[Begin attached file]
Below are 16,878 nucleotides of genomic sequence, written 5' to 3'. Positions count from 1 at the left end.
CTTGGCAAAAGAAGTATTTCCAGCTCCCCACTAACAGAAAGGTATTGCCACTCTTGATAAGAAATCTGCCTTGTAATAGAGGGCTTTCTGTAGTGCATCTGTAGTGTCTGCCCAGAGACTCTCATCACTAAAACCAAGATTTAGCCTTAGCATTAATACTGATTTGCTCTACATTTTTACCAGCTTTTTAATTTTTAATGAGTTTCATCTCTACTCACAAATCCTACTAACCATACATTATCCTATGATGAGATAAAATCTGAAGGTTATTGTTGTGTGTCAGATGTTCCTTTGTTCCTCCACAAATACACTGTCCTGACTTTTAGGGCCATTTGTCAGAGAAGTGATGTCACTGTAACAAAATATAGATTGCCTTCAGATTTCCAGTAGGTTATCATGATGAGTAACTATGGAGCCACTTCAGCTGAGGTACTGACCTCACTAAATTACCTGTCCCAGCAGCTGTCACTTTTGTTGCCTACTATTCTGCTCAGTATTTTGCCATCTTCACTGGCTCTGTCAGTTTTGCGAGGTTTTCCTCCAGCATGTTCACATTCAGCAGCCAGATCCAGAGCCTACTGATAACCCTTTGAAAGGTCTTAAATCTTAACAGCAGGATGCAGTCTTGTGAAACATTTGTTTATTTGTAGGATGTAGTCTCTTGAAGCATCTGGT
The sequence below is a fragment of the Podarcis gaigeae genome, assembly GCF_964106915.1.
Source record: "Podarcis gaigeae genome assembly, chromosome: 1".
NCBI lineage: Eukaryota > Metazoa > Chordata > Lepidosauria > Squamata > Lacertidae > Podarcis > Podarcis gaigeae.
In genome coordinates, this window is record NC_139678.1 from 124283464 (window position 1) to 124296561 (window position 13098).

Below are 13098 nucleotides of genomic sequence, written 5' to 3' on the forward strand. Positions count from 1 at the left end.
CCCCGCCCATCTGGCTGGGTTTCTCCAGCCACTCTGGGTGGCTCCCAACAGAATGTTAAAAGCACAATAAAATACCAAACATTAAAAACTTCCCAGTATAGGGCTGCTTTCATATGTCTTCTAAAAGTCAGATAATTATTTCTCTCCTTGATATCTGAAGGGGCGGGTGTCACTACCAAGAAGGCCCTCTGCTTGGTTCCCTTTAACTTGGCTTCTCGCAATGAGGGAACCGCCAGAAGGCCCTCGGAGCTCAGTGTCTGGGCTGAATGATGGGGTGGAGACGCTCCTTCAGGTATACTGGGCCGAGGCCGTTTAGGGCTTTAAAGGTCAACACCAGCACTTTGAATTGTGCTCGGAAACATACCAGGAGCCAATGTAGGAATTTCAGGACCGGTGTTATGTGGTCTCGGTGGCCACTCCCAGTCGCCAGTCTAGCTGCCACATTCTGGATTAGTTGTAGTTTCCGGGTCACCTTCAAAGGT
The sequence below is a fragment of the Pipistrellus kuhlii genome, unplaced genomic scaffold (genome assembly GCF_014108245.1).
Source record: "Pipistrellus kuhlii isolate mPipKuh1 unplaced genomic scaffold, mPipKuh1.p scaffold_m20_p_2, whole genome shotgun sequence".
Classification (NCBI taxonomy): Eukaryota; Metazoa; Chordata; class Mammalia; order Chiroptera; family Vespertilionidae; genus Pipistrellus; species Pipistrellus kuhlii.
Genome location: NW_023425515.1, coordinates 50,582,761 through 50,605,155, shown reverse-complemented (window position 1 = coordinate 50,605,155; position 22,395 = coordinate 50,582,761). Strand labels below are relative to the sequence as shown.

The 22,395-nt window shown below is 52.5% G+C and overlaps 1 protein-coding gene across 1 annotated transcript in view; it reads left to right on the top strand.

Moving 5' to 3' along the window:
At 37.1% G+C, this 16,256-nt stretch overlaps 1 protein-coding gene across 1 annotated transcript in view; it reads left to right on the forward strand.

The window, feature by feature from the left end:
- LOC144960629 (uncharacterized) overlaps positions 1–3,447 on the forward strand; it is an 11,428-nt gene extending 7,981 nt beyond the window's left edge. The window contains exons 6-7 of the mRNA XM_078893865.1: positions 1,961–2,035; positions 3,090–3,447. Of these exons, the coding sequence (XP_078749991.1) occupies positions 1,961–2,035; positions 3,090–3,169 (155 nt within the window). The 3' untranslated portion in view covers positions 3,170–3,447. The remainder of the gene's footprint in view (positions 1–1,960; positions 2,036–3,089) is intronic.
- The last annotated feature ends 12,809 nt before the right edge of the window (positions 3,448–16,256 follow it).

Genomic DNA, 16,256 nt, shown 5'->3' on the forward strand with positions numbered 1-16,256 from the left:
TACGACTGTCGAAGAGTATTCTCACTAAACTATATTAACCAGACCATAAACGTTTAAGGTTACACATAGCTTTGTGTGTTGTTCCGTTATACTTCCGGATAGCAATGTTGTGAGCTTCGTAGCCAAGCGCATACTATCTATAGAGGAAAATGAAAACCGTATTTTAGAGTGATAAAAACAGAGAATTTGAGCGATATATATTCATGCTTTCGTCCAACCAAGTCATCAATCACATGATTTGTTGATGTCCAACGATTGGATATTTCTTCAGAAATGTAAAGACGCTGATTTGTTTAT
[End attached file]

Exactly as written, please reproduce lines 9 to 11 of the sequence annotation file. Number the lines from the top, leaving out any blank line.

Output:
The sequence below is a fragment of the Pipistrellus kuhlii genome, unplaced genomic scaffold (genome assembly GCF_014108245.1).
Source record: "Pipistrellus kuhlii isolate mPipKuh1 unplaced genomic scaffold, mPipKuh1.p scaffold_m20_p_2, whole genome shotgun sequence".
Classification (NCBI taxonomy): Eukaryota; Metazoa; Chordata; class Mammalia; order Chiroptera; family Vespertilionidae; genus Pipistrellus; species Pipistrellus kuhlii.